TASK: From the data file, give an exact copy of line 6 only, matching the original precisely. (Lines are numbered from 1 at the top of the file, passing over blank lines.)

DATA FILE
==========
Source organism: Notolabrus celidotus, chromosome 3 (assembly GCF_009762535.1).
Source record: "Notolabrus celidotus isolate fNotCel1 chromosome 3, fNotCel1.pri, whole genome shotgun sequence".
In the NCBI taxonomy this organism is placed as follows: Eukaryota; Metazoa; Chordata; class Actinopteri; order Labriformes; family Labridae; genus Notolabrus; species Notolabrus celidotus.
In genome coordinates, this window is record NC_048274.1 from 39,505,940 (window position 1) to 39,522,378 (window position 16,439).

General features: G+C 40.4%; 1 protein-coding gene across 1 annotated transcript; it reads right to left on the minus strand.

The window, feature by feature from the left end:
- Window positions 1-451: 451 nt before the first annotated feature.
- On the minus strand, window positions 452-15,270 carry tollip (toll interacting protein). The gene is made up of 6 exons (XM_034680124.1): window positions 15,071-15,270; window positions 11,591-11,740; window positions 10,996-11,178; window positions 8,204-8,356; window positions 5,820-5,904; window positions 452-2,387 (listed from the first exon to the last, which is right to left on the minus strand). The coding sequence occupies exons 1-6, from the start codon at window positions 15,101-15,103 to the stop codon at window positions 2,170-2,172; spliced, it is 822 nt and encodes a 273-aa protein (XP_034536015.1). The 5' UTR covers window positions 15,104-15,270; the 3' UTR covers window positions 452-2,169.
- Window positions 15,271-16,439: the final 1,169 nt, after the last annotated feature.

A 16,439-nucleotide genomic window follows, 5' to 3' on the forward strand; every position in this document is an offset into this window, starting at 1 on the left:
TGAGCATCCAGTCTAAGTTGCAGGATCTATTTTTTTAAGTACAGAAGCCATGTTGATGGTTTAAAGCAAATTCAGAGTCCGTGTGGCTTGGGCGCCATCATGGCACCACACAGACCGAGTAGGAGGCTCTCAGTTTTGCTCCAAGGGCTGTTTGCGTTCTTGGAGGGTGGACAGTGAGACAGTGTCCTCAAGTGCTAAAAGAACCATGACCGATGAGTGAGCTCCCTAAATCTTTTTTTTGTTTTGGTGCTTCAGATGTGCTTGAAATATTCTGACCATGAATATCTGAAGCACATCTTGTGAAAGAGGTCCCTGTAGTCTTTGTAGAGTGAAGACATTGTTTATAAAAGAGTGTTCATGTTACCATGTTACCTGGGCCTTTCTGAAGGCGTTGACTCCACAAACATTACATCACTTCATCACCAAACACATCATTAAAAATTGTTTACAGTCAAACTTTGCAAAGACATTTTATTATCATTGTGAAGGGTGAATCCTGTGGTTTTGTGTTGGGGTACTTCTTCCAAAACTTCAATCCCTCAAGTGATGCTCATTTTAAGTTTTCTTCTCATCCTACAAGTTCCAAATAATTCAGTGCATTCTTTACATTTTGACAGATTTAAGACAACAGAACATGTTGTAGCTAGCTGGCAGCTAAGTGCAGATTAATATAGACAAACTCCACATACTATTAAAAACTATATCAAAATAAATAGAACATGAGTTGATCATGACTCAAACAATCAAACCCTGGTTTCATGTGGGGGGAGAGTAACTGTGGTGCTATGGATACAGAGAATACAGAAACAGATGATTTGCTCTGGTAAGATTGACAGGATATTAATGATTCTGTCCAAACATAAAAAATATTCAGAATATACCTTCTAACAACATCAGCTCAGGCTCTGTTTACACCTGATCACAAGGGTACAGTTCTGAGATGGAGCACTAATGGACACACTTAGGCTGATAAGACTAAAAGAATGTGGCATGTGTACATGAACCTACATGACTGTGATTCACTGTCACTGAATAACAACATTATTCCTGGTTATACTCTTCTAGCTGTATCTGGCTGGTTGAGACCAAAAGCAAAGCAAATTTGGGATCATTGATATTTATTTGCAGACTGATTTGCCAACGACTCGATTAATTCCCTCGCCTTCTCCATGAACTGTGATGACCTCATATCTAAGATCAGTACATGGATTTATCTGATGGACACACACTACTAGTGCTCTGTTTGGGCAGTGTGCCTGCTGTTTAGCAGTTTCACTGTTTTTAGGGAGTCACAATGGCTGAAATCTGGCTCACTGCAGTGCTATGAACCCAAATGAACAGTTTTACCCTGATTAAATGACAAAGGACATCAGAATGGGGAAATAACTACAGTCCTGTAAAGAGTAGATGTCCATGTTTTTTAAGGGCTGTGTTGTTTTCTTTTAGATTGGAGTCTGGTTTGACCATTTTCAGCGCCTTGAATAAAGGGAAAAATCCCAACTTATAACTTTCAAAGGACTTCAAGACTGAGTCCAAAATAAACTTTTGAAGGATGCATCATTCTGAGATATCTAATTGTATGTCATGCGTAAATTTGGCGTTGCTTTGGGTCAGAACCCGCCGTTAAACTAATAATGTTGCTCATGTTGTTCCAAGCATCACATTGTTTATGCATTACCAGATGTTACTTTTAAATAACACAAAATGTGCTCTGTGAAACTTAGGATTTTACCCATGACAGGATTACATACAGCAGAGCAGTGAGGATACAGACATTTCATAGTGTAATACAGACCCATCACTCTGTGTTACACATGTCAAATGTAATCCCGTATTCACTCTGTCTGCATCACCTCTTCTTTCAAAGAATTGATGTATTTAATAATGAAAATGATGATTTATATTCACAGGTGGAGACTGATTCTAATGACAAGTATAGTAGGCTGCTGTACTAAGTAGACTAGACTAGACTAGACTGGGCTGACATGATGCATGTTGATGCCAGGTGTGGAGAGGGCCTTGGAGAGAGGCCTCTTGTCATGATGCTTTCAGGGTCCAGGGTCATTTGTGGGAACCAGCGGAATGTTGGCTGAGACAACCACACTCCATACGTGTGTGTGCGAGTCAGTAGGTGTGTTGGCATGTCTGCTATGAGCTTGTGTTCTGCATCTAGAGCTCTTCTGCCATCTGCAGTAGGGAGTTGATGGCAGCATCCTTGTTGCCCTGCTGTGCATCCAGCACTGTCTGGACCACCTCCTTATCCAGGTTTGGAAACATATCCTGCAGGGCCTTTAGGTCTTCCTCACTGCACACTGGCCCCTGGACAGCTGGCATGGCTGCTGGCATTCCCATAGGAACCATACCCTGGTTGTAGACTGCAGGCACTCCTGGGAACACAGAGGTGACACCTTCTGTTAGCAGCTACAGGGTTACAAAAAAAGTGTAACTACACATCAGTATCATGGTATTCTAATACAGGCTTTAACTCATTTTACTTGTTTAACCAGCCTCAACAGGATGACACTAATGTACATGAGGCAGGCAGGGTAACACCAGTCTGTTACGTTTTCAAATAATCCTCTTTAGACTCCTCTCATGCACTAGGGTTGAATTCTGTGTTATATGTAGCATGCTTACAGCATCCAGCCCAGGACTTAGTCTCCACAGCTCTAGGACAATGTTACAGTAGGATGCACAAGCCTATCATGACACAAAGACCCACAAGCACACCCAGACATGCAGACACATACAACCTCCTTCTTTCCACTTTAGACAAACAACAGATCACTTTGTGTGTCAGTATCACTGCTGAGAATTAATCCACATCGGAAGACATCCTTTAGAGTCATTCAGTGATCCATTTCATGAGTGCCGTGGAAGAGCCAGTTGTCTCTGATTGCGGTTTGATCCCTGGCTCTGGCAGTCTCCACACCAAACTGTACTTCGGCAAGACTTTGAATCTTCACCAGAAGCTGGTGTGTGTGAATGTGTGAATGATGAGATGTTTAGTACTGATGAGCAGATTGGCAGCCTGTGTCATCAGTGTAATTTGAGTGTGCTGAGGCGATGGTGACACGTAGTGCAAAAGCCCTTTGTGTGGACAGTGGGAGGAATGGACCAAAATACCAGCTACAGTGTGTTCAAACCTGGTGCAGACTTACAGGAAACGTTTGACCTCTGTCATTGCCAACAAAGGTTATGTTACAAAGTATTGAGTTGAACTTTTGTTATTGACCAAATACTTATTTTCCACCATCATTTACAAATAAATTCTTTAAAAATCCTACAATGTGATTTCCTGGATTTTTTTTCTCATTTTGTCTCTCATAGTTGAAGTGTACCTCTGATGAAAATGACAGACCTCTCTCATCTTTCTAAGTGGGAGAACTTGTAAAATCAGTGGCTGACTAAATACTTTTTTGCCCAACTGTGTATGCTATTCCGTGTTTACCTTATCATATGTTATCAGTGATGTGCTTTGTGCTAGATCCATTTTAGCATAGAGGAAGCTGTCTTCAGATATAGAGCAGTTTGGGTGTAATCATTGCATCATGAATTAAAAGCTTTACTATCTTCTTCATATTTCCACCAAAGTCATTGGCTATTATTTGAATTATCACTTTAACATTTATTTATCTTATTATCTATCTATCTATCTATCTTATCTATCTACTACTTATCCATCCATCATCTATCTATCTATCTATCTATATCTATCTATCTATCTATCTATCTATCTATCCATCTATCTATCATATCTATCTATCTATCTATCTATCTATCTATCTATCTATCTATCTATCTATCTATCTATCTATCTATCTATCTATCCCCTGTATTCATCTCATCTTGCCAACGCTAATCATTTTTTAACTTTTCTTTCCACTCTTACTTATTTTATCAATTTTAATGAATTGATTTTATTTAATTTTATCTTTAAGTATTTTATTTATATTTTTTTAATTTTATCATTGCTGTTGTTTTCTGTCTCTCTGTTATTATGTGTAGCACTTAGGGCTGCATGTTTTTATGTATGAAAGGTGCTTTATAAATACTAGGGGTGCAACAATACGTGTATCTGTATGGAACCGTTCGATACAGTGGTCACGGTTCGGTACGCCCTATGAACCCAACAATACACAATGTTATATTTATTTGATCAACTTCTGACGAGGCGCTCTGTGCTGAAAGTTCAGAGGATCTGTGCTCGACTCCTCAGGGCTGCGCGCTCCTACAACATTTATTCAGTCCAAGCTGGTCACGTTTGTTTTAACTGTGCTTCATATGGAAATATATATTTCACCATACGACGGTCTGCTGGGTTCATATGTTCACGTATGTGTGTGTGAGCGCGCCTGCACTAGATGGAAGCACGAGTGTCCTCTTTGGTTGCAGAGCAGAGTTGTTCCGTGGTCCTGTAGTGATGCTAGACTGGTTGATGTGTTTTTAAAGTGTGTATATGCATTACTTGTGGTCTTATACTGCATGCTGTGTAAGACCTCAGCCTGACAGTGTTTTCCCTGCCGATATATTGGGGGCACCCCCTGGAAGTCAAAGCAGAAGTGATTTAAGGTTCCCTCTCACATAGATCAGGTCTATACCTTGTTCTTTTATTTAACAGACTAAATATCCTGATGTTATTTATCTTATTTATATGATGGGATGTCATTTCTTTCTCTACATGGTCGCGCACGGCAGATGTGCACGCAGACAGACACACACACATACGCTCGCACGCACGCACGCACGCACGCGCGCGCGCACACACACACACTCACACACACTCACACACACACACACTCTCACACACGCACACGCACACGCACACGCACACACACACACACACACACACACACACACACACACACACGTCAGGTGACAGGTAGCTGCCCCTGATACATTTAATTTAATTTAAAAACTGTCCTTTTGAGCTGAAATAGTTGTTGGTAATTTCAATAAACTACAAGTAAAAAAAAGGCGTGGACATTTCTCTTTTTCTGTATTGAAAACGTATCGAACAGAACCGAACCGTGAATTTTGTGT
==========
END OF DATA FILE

The window, feature by feature from the left end: